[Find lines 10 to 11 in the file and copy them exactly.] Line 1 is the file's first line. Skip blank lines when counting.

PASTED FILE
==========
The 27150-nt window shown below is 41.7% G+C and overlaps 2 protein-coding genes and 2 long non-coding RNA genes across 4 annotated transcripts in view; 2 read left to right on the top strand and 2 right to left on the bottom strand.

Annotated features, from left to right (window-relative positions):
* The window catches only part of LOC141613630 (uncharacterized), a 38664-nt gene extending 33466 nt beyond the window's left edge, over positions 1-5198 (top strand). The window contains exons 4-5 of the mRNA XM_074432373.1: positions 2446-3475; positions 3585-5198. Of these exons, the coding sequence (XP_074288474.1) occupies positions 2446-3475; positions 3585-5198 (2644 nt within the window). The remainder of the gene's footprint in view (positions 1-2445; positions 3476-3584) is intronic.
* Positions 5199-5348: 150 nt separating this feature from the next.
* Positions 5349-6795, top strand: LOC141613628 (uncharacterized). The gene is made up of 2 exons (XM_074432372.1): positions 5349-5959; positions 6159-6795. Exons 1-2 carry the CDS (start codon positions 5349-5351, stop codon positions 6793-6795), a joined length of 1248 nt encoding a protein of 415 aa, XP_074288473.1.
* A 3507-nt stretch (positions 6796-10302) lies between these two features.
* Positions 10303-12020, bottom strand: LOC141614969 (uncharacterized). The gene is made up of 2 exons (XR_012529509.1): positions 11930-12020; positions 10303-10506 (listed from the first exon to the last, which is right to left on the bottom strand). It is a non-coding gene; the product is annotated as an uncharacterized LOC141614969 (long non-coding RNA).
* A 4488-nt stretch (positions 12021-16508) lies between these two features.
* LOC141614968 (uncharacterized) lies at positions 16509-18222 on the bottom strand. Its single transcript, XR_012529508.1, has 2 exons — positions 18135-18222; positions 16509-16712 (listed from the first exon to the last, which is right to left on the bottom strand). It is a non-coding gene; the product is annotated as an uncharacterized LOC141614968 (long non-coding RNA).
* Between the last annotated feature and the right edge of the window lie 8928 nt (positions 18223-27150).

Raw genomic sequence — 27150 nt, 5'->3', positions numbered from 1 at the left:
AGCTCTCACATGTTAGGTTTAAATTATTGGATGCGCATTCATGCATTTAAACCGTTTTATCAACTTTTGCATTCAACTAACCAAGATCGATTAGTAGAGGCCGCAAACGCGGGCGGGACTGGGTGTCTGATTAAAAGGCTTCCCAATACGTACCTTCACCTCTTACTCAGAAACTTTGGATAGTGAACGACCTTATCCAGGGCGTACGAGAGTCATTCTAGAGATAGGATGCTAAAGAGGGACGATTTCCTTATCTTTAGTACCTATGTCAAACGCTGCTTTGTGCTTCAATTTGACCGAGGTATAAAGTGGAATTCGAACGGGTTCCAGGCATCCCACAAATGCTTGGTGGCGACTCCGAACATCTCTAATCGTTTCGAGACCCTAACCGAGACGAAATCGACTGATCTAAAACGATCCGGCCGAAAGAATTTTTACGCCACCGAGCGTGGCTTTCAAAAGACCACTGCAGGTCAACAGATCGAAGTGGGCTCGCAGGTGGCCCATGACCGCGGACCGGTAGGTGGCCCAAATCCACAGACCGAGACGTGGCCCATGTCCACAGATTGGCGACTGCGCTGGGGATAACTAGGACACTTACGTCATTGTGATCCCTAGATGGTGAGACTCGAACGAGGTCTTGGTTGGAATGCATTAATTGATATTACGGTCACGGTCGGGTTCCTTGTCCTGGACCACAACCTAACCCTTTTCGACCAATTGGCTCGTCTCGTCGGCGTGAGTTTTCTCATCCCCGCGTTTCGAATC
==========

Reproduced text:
* Between the last annotated feature and the right edge of the window lie 8928 nt (positions 18223-27150).

Raw genomic sequence — 27150 nt, 5'->3', positions numbered from 1 at the left: